National Geographic invites audiences to the peak of the forbidden mountain with two specials airing on June 30th. Following the premiere of Lost on Everest comes Expedition Everest, which has little to do with the roller coaster-type ride at Disney’s Animal Kingdom theme park of the same name. There’s no signs of a yeti here, disco or otherwise.

This hour-long special follows a team of scientific explorers climbing the mountain on a quest for research. They are trying to discover if climate change has had an effect on the remote high elevation area and will use a variety of disciplines to closely examine the environment. Like Lost on Everest, this special showcases just how challenging it is to climb Everest.

One of the groups is planning to install five weather stations, which will be the highest in the world. The devices will monitor wind speed, air quality, and humidity, transmitting the data back to Washington, D.C., where National Geographic headquarters is. Their ultimate goal is to put one as close to the top of the mountain as possible.

Another team of climate scientists are trying to extract some core samples to study more closely. A core sample of ice from the top of the mountain can tell a story of weather patterns in the region going back 5,000 years while a sediment core from the bottom of a glacier lake can give more information about how the region formed. But at such high altitudes, the human body can’t function at the same strength and getting these specimens will be a challenge.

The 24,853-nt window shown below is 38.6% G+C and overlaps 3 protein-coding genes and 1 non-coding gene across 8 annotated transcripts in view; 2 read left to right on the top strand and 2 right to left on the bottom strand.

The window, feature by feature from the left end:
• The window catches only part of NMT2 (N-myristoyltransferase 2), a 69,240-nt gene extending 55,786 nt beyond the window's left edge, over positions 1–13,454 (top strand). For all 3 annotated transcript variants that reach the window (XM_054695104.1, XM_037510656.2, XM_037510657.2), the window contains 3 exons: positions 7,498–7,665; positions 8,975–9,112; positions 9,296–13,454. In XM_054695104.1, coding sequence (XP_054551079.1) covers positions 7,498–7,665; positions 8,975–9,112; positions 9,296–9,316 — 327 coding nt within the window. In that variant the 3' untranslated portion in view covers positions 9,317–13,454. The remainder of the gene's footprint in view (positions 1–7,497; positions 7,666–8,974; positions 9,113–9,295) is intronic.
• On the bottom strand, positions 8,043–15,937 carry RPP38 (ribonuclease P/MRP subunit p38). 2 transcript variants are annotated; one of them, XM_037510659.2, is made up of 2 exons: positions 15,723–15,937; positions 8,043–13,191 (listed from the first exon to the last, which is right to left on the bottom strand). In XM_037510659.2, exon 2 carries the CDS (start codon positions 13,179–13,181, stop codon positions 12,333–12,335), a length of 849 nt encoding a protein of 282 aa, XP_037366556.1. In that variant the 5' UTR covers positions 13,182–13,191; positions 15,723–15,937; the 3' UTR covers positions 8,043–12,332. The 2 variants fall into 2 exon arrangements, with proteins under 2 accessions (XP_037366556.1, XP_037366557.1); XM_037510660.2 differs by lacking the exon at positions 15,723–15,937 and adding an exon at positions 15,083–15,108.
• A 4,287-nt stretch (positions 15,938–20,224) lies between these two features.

A team of biologists are along for the ride to study the plants and insects that manage to exist in these extreme conditions. And glacial experts are using cutting edge technology to document the mountain as it exists today to help understand how it changes over time, using drones and Lidar to create a 3D map of the region.

With the assistance of a forty-year veteran climber and local sherpas, these scientists are scaling Everest for their first time in the name of research. Expedition Everest is really a story about how climate change is affecting this legendary area and what we can expect it to look like in the future based on current patterns. It’s a thrilling ride that viewers will want to check out and if you love what you see here, July’s issue of National Geographic magazine is completely dedicated to Everest.

I give Expedition Everest 4 out of 5 National Geographic North Face jackets.